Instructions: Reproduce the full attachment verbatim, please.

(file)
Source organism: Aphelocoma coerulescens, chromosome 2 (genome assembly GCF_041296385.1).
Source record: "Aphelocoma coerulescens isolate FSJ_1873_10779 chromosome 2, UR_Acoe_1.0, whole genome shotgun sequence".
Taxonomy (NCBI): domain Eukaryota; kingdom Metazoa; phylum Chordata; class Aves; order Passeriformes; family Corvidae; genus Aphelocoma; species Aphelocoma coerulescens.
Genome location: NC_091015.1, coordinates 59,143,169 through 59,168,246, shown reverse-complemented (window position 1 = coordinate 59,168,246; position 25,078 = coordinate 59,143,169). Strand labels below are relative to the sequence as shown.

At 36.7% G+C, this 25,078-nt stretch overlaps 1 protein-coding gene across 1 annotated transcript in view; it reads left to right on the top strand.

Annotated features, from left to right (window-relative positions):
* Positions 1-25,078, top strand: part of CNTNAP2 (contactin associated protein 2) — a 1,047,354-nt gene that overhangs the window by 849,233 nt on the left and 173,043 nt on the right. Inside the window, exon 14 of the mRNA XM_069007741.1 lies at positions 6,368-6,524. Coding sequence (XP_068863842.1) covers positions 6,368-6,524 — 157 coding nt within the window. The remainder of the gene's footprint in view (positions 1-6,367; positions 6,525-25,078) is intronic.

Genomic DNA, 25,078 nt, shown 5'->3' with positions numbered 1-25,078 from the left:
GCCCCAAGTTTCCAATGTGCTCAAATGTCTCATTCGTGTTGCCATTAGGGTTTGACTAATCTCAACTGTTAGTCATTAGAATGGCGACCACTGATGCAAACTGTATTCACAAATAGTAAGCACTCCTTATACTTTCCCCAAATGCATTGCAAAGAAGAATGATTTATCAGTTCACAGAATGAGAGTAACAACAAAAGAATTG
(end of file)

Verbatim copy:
Source organism: Aphelocoma coerulescens, chromosome 2 (genome assembly GCF_041296385.1).
Source record: "Aphelocoma coerulescens isolate FSJ_1873_10779 chromosome 2, UR_Acoe_1.0, whole genome shotgun sequence".
Taxonomy (NCBI): domain Eukaryota; kingdom Metazoa; phylum Chordata; class Aves; order Passeriformes; family Corvidae; genus Aphelocoma; species Aphelocoma coerulescens.
Genome location: NC_091015.1, coordinates 59,143,169 through 59,168,246, shown reverse-complemented (window position 1 = coordinate 59,168,246; position 25,078 = coordinate 59,143,169). Strand labels below are relative to the sequence as shown.

At 36.7% G+C, this 25,078-nt stretch overlaps 1 protein-coding gene across 1 annotated transcript in view; it reads left to right on the top strand.

Annotated features, from left to right (window-relative positions):
* Positions 1-25,078, top strand: part of CNTNAP2 (contactin associated protein 2) — a 1,047,354-nt gene that overhangs the window by 849,233 nt on the left and 173,043 nt on the right. Inside the window, exon 14 of the mRNA XM_069007741.1 lies at positions 6,368-6,524. Coding sequence (XP_068863842.1) covers positions 6,368-6,524 — 157 coding nt within the window. The remainder of the gene's footprint in view (positions 1-6,367; positions 6,525-25,078) is intronic.

Genomic DNA, 25,078 nt, shown 5'->3' with positions numbered 1-25,078 from the left:
GCCCCAAGTTTCCAATGTGCTCAAATGTCTCATTCGTGTTGCCATTAGGGTTTGACTAATCTCAACTGTTAGTCATTAGAATGGCGACCACTGATGCAAACTGTATTCACAAATAGTAAGCACTCCTTATACTTTCCCCAAATGCATTGCAAAGAAGAATGATTTATCAGTTCACAGAATGAGAGTAACAACAAAAGAATTG